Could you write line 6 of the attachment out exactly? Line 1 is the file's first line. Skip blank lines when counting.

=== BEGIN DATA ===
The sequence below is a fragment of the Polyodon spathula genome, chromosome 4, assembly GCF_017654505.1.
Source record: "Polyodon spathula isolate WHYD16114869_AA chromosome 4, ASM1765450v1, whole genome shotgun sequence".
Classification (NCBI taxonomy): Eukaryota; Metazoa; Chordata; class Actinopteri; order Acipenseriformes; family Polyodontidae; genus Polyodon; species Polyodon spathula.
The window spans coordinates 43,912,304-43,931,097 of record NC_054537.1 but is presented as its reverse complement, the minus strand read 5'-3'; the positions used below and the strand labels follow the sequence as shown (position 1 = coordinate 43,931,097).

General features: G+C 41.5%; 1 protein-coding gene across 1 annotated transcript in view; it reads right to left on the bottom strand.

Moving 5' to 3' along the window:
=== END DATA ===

Moving 5' to 3' along the window: